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Helios Airways Flight 522
Crashed on August 14, 2005

On August 14, 2005, at approximately 12:04 PM, Helios Airways Flight 522, crashed into hilly terrain in the vicinity of Grammatiko village, approximately 33 kilometers northwest of Athens International Airport. The plane was traveling from Larnaca, Cyprus to Prague, Czech Republic with a stop over in Athens, Greece. The scheduled arrival time in Athens, Greece was to be at 10:45 AM local time.

At approximately 9:07 AM, Helios Airways Flight 522, takes off from Larnaca International Airport.  Approximately, 5 minutes later, once the plane reaches an altitude of 12,040 feet, there is a "Cabin Altitude Warning" alarm. At approximately 9:12 AM, the pilot reported Take Off Configuration Warning and air conditioning problems to the company Operations Centre. These conversations continued for approximately 8 minutes. As the aircraft climbed to an altitude of 18,200 feet, the cabin oxygen masks were deployed. At  approximately 9:20 AM, the aircraft climbed to an altitude of 28,900 feet. At this time, there were no further communications from the aircraft. The aircraft leveled off at FL340 (Flight level 34,000 feet), and continued on it's previous programmed route via autopilot.

At approximately 9:37 AM, Helios Airways Flight 522 enters the Athens Flight Information Region. At 10:20 AM, Athens Air Traffic Control communicates with Larnaca Air Traffic Control receiving information about the aircraft air conditioning problems. At 10:21 AM, the aircraft flies over the Athens International Airport region and enters a holding pattern.

At approximately 10:24 AM, Hellenic Air Force is notified of a possible unresponsive and hostile aircraft.  At 10:55 AM, after continued attempts to make contact with Helios Airways Flight 522, Hellenic Air Force Chief of General Staff member Admiral Panagiotis Chinofotis orders two F-16s to intercept the aircraft. The two F-16s take off at 11:05 AM.

At approximately 11:24 AM, Helios Airway Flight 522 is intercepted by the two F-16s over the island of Kea while it is in it's sixth holding pattern. At approximately 11:32 AM, one of the F-16 pilots observes the Helios Captain's seat being vacant; and a body slumped over the controls in the First Officer's seat. He observes the oxygen masks are deployed and dangling in the main cabin. The F-16 pilot also sees motionless bodies in the main cabin. There were no visual signs of terrorism. There were no visual signs of damage or fire to the exterior of the aircraft.

At approximately 11:49 AM, one of the F-16 pilots sees a person enter the cockpit of Helios Airway Flight 522. The unidentified person is not wearing an oxygen mask. The F-16 pilot tries unsuccessfully to attract the attention of the individual inside the cockpit.

At approximately 8:50 AM, the left engine flames out due to fuel starvation. Helios Airways Flight 522 starts to descend. At 8:54 AM, there are two MAYDAY messages heard on the Cockpit Voice Recorder (CVR). At approximately 9:00 AM, at an altitude of 7,100 feet, the right engine of Helios Airways Flight 522 flames out due to fuel starvation. At this point, the aircraft continued descending rapidly and crashed.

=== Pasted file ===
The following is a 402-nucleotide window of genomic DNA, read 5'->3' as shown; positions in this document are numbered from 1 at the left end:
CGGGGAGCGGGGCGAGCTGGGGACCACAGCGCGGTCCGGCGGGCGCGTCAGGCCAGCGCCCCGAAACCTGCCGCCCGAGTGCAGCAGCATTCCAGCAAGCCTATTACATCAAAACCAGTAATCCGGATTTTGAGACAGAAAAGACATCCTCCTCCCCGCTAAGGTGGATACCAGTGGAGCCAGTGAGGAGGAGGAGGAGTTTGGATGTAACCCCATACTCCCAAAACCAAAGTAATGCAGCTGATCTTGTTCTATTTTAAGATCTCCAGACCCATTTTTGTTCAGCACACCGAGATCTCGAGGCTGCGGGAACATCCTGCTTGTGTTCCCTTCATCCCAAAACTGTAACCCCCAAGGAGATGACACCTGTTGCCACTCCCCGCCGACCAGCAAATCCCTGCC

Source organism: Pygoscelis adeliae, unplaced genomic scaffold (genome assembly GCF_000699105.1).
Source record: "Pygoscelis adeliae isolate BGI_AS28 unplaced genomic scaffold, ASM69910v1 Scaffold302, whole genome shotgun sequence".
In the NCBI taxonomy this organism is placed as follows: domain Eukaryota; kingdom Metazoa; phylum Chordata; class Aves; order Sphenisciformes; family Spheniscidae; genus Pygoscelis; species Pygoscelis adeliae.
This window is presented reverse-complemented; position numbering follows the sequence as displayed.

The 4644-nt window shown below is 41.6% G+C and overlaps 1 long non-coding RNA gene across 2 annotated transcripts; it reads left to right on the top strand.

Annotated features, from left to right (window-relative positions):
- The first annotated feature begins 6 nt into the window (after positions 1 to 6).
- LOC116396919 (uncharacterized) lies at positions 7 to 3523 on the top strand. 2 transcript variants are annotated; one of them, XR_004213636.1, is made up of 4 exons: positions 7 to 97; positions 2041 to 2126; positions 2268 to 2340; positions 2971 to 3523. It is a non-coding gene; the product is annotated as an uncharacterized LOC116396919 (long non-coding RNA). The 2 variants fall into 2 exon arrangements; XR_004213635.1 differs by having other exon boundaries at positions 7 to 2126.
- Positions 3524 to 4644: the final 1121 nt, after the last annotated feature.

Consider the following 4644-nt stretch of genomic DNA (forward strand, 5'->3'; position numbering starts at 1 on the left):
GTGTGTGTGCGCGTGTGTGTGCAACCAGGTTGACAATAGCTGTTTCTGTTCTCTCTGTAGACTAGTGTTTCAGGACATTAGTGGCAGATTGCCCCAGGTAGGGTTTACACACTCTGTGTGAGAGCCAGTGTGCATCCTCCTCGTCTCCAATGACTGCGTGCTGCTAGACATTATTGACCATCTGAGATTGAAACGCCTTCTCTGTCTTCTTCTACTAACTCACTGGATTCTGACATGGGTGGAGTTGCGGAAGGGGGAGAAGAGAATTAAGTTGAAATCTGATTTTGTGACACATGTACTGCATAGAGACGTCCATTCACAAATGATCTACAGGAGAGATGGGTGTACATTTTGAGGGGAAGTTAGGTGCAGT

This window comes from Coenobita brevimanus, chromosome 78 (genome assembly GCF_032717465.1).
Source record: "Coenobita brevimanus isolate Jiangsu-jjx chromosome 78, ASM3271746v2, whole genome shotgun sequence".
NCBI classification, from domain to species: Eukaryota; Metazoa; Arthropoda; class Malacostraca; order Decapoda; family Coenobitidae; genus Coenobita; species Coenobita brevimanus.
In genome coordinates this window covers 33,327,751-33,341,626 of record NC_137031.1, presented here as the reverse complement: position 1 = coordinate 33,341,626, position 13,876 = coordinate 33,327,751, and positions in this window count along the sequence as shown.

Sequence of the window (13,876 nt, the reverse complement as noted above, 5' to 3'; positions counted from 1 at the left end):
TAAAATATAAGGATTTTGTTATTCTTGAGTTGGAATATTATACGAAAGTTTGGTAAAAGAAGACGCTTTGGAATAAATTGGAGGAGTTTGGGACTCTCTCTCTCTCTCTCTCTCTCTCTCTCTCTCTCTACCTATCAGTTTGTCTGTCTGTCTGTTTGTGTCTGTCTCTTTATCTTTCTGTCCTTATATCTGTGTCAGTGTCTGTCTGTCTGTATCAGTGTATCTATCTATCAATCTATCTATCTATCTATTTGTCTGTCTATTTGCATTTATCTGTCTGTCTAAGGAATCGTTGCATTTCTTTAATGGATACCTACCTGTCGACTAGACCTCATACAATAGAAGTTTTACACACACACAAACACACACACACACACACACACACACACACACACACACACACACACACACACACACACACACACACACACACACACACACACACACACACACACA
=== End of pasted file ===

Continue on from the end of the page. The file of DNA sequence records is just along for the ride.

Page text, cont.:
It was thought the unidentified individual entering the cockpit was flight attendant Andreas Prodromou who tried unsuccessfully to gain control of the aircraft. Prodromou most likely used supplemental oxygen in the cabin to combat hypoxia caused by the depressurization of the aircraft. Unfortunately, he was unable to take control of the aircraft due to his hypoxic state and/or time constraints due to the aircraft running out of fuel.

The airplane was carrying 115 passengers and 6 crew members aboard on the flight. All individuals perished in the crash.

The Air Accident Investigation and Aviation Safety Board (AAIASB) of the Hellenic Ministry of Transport & Communications investigated the accident following ICAO concluded the direct causes of the accident was due to the non-recognition that the cabin pressurization mode selector was in the MAN (manual) position during the performance of the Preflight procedure, the Before Start checklist and the After Takeoff checklist.; non-identification of the warnings and the reasons for the activation of the warnings (Cabin Altitude Warning Horn, Passenger Oxygen Masks Deployment indication, Master Caution); and incapacitation of the flight crew due to hypoxia, resulting in the continuation of the flight via the flight management computer and the autopilot, depletion of the fuel and engine flameout, and the impact of the aircraft with the ground.

Also, it was determined on a previous flight, the previous flight crew had reported a frozen door seal and abnormal noises coming from the right aft service door, and requested a full inspection of the door. The inspection was carried out by a ground engineer who then performed a pressurization leak check. In order to carry out this check without requiring the aircraft's engines, the pressurization system was set to "manual", and was not set back to "auto" on completion of the test. When the aircraft was returned to service, the crew of Helios Airway Flight 522 overlooked the setting on the control panel and as the plane gain altitude the cabin started to slowly depressurize thus setting off all the warning alarms which still went unrecognized.


Download the AAIASB Aircraft Accident Investigation Report for Helios Airways Flight 522
(File Size is 3.94 MB)